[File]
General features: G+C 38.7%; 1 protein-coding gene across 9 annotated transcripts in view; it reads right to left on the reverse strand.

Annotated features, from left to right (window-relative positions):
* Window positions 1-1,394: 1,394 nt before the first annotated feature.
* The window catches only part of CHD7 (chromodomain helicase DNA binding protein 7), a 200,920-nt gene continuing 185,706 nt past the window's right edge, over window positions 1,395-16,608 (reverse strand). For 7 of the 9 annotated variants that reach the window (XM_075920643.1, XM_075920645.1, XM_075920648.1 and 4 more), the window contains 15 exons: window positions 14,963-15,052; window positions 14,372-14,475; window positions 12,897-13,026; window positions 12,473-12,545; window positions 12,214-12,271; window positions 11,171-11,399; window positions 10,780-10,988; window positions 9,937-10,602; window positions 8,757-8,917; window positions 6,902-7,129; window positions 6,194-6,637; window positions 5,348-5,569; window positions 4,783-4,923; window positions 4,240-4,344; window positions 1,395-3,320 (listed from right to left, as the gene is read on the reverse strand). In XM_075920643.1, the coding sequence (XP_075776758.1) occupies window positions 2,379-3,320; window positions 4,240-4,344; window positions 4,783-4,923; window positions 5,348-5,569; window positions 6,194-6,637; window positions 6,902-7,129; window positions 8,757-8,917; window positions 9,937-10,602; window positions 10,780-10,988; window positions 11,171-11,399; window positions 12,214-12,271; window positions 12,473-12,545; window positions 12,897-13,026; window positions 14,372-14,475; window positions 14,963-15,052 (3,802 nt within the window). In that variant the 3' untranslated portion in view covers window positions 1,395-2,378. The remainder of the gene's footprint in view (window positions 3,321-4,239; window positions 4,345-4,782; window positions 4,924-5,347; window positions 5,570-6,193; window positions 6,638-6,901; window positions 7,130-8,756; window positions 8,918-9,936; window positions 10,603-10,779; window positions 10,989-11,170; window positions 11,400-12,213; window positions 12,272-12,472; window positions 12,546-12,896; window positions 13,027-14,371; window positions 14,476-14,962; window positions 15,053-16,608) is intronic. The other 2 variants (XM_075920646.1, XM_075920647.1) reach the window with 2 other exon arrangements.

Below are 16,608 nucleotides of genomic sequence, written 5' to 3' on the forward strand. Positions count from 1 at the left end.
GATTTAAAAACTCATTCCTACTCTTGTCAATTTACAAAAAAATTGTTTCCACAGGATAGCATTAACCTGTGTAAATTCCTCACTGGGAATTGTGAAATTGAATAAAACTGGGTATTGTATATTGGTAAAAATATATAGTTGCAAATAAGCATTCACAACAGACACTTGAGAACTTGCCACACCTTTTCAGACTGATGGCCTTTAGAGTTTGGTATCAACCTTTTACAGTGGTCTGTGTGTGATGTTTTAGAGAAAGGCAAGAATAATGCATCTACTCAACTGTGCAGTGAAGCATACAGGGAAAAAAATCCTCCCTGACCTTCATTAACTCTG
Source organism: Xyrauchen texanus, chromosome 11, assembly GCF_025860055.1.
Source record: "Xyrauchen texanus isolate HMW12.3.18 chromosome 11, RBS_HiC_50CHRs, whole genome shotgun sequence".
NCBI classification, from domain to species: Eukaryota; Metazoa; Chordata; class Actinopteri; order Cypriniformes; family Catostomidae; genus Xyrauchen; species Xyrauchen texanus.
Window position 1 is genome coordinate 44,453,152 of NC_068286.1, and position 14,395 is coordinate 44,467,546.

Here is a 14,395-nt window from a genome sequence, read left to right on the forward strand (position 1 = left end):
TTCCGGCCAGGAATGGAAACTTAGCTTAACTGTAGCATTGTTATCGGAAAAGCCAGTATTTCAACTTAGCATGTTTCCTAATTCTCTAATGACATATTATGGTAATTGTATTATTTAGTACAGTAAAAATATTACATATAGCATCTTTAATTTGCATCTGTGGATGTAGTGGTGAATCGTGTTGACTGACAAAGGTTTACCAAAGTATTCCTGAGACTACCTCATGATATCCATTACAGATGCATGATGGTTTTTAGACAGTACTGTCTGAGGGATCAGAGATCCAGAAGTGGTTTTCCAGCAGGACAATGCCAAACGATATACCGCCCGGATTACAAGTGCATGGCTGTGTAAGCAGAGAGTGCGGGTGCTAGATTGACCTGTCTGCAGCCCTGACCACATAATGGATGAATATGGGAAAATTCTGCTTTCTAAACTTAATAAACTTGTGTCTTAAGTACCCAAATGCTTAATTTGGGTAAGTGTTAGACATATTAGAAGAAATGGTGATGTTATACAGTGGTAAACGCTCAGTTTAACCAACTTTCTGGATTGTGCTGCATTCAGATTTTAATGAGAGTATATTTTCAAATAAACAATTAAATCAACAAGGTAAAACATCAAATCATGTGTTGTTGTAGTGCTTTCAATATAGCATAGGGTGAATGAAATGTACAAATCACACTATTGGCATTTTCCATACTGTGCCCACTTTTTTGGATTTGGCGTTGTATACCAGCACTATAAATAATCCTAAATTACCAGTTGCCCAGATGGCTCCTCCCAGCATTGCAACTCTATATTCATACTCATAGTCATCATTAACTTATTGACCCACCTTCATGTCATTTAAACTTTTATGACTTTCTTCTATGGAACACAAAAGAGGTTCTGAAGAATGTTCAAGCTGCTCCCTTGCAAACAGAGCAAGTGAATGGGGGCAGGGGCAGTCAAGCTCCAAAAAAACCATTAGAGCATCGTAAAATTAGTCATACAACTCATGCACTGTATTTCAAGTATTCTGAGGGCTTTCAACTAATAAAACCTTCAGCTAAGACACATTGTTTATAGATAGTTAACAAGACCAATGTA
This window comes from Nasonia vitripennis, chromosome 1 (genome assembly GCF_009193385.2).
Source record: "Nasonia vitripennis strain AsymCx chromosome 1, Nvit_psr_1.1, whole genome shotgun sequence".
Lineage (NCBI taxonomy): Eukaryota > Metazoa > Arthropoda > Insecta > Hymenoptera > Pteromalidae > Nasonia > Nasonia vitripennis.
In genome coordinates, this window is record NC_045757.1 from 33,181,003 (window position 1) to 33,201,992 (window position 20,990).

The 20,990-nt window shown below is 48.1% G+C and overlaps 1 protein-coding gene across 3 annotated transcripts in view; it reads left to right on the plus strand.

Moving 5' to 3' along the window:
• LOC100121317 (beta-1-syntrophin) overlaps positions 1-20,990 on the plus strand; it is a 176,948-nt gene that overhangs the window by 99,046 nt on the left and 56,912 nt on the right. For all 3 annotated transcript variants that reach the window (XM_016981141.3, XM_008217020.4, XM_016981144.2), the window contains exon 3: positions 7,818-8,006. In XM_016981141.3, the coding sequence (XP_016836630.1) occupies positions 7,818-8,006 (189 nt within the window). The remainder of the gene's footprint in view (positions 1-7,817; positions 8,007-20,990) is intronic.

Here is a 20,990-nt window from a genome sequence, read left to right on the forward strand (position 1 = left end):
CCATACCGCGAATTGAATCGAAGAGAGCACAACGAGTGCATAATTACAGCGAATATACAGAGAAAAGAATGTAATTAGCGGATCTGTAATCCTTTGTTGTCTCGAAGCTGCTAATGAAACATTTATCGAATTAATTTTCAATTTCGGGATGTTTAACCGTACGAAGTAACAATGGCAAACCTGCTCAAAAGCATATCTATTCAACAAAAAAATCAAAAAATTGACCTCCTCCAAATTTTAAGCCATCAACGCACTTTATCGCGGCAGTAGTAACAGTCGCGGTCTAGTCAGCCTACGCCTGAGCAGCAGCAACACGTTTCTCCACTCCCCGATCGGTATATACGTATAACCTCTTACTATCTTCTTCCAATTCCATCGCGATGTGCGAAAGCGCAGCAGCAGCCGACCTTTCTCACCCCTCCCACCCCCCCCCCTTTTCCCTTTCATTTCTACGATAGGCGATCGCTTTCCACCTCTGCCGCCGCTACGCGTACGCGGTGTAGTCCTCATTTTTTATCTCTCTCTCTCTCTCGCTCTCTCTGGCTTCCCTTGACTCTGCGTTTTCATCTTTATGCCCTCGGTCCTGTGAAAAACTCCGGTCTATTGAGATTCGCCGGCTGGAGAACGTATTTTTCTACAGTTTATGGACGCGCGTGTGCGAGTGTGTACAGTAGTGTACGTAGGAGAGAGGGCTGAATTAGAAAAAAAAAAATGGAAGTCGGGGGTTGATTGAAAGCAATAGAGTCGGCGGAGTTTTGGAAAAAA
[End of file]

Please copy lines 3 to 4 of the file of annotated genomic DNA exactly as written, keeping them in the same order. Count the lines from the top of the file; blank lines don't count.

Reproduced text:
* Window positions 1-1,394: 1,394 nt before the first annotated feature.
* The window catches only part of CHD7 (chromodomain helicase DNA binding protein 7), a 200,920-nt gene continuing 185,706 nt past the window's right edge, over window positions 1,395-16,608 (reverse strand). For 7 of the 9 annotated variants that reach the window (XM_075920643.1, XM_075920645.1, XM_075920648.1 and 4 more), the window contains 15 exons: window positions 14,963-15,052; window positions 14,372-14,475; window positions 12,897-13,026; window positions 12,473-12,545; window positions 12,214-12,271; window positions 11,171-11,399; window positions 10,780-10,988; window positions 9,937-10,602; window positions 8,757-8,917; window positions 6,902-7,129; window positions 6,194-6,637; window positions 5,348-5,569; window positions 4,783-4,923; window positions 4,240-4,344; window positions 1,395-3,320 (listed from right to left, as the gene is read on the reverse strand). In XM_075920643.1, the coding sequence (XP_075776758.1) occupies window positions 2,379-3,320; window positions 4,240-4,344; window positions 4,783-4,923; window positions 5,348-5,569; window positions 6,194-6,637; window positions 6,902-7,129; window positions 8,757-8,917; window positions 9,937-10,602; window positions 10,780-10,988; window positions 11,171-11,399; window positions 12,214-12,271; window positions 12,473-12,545; window positions 12,897-13,026; window positions 14,372-14,475; window positions 14,963-15,052 (3,802 nt within the window). In that variant the 3' untranslated portion in view covers window positions 1,395-2,378. The remainder of the gene's footprint in view (window positions 3,321-4,239; window positions 4,345-4,782; window positions 4,924-5,347; window positions 5,570-6,193; window positions 6,638-6,901; window positions 7,130-8,756; window positions 8,918-9,936; window positions 10,603-10,779; window positions 10,989-11,170; window positions 11,400-12,213; window positions 12,272-12,472; window positions 12,546-12,896; window positions 13,027-14,371; window positions 14,476-14,962; window positions 15,053-16,608) is intronic. The other 2 variants (XM_075920646.1, XM_075920647.1) reach the window with 2 other exon arrangements.